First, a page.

Freedom’s just another word for not enough to eat
Paul Krugman NAILS IT:
Conservatives seem, in particular, to believe that freedom’s just another word for not enough to eat.
Hence the war on food stamps, which House Republicans have just voted to cut sharply even while voting to increase farm subsidies.
In a way, you can see why the food stamp program — or, to use its proper name, the Supplemental Nutritional Assistance Program (SNAP) — has become a target. Conservatives are deeply committed to the view that the size of government has exploded under President Obama but face the awkward fact that public employment is down sharply, while overall spending has been falling fast as share of G.D.P. SNAP, however, really has grown a lot, with enrollment rising from 26 million Americans in 2007 to almost 48 million now.
Conservatives look at this and see what, to their great disappointment, they can’t find elsewhere in the data: runaway, explosive growth in a government program. The rest of us, however, see a safety-net program doing exactly what it’s supposed to do: help more people in a time of widespread economic distress.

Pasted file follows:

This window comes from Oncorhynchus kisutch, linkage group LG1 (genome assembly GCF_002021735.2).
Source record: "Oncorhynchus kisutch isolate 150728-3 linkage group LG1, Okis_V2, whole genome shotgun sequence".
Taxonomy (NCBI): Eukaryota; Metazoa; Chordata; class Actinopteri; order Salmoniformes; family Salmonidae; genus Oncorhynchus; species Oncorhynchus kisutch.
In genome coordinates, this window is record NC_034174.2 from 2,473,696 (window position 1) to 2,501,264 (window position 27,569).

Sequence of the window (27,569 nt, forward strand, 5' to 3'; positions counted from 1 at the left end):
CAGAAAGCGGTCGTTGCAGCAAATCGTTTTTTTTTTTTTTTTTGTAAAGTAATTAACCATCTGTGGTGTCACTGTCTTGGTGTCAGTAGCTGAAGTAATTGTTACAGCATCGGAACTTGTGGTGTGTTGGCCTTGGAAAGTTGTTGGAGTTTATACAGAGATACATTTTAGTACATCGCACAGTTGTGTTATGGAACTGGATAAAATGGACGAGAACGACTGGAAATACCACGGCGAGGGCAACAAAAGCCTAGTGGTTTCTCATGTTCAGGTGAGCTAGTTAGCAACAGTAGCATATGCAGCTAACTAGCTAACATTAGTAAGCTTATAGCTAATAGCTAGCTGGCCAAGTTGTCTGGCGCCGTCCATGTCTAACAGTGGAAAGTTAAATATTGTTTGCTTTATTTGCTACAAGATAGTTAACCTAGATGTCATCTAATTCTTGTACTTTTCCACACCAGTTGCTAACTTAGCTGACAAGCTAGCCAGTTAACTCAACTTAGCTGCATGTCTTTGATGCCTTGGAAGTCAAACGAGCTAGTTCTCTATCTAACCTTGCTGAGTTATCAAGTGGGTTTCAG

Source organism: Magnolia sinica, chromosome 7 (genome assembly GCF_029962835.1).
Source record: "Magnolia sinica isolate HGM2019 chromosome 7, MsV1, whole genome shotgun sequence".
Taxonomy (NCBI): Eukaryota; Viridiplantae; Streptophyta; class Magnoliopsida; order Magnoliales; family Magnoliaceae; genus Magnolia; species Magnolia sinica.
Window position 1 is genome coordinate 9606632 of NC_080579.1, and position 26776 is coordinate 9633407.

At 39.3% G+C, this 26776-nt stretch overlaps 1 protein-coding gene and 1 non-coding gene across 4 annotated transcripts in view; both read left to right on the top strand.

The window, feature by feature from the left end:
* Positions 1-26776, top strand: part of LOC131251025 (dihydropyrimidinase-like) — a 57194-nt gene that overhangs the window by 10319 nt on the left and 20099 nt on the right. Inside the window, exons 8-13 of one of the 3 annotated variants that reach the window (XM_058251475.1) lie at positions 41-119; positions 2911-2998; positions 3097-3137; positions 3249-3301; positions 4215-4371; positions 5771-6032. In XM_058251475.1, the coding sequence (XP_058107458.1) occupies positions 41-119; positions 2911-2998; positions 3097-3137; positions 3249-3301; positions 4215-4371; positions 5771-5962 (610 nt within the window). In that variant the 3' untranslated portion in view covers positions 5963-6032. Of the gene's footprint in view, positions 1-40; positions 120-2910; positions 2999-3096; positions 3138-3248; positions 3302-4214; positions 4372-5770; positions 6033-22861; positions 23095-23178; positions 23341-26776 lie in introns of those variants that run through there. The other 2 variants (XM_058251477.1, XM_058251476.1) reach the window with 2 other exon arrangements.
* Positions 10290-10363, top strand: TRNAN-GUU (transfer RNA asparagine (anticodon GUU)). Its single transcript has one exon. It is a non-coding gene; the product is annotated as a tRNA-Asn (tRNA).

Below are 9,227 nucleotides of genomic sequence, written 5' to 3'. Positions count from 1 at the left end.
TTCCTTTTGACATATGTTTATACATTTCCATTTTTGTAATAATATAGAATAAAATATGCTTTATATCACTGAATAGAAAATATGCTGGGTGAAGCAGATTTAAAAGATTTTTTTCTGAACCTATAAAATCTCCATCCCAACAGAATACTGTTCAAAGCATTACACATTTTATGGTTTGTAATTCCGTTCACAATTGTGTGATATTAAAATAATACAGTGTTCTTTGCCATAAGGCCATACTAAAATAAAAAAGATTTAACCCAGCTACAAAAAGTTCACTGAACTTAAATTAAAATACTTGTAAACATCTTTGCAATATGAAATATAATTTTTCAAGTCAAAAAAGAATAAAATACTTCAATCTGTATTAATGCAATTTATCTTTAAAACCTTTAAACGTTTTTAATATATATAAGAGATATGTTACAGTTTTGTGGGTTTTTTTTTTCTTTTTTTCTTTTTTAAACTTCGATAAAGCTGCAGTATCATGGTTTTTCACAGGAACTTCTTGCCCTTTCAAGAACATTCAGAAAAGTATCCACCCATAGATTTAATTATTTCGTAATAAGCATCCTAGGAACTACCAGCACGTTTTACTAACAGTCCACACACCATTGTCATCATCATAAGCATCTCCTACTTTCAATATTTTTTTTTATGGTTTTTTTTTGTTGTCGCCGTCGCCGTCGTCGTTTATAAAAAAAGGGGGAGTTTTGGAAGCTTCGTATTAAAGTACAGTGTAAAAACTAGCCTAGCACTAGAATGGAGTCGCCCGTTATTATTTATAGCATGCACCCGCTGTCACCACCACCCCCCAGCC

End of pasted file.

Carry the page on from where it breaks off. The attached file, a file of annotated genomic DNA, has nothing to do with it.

The recent growth of SNAP has indeed been unusual, but then so have the times, in the worst possible way. The Great Recession of 2007-9 was the worst slump since the Great Depression, and the recovery that followed has been very weak. Multiple careful economic studies have shown that the economic downturn explains the great bulk of the increase in food stamp use. And while the economic news has been generally bad, one piece of good news is that food stamps have at least mitigated the hardship, keeping millions of Americans out of poverty.
Nor is that the program’s only benefit. The evidence is now overwhelming that spending cuts in a depressed economy deepen the slump, yet government spending has been falling anyway. SNAP, however, is one program that has been expanding, and as such it has indirectly helped save hundreds of thousands of jobs.